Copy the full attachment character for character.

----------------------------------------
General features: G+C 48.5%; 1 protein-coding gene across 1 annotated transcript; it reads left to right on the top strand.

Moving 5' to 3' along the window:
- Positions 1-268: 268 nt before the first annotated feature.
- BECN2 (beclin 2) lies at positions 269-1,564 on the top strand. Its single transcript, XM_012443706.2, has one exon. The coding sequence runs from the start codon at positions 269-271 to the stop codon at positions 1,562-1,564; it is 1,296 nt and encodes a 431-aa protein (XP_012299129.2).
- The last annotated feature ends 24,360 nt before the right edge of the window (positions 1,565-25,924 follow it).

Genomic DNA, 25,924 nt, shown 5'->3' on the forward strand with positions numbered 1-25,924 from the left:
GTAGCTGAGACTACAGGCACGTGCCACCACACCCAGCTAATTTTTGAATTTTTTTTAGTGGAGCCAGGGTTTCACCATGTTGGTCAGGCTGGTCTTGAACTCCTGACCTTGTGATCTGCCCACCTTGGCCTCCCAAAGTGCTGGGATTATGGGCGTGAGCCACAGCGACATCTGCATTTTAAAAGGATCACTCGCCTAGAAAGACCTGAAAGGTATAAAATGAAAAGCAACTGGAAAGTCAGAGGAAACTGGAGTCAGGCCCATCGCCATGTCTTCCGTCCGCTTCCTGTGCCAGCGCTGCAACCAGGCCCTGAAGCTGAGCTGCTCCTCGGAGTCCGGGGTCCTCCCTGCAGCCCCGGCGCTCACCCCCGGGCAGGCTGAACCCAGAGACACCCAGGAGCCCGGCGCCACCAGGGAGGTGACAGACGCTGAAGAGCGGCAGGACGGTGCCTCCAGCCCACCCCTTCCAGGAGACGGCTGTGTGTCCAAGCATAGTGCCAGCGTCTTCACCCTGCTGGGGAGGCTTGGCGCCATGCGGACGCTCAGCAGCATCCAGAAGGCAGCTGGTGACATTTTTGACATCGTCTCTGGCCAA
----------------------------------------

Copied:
General features: G+C 48.5%; 1 protein-coding gene across 1 annotated transcript; it reads left to right on the top strand.

Moving 5' to 3' along the window:
- Positions 1-268: 268 nt before the first annotated feature.
- BECN2 (beclin 2) lies at positions 269-1,564 on the top strand. Its single transcript, XM_012443706.2, has one exon. The coding sequence runs from the start codon at positions 269-271 to the stop codon at positions 1,562-1,564; it is 1,296 nt and encodes a 431-aa protein (XP_012299129.2).
- The last annotated feature ends 24,360 nt before the right edge of the window (positions 1,565-25,924 follow it).

Genomic DNA, 25,924 nt, shown 5'->3' on the forward strand with positions numbered 1-25,924 from the left:
GTAGCTGAGACTACAGGCACGTGCCACCACACCCAGCTAATTTTTGAATTTTTTTTAGTGGAGCCAGGGTTTCACCATGTTGGTCAGGCTGGTCTTGAACTCCTGACCTTGTGATCTGCCCACCTTGGCCTCCCAAAGTGCTGGGATTATGGGCGTGAGCCACAGCGACATCTGCATTTTAAAAGGATCACTCGCCTAGAAAGACCTGAAAGGTATAAAATGAAAAGCAACTGGAAAGTCAGAGGAAACTGGAGTCAGGCCCATCGCCATGTCTTCCGTCCGCTTCCTGTGCCAGCGCTGCAACCAGGCCCTGAAGCTGAGCTGCTCCTCGGAGTCCGGGGTCCTCCCTGCAGCCCCGGCGCTCACCCCCGGGCAGGCTGAACCCAGAGACACCCAGGAGCCCGGCGCCACCAGGGAGGTGACAGACGCTGAAGAGCGGCAGGACGGTGCCTCCAGCCCACCCCTTCCAGGAGACGGCTGTGTGTCCAAGCATAGTGCCAGCGTCTTCACCCTGCTGGGGAGGCTTGGCGCCATGCGGACGCTCAGCAGCATCCAGAAGGCAGCTGGTGACATTTTTGACATCGTCTCTGGCCAA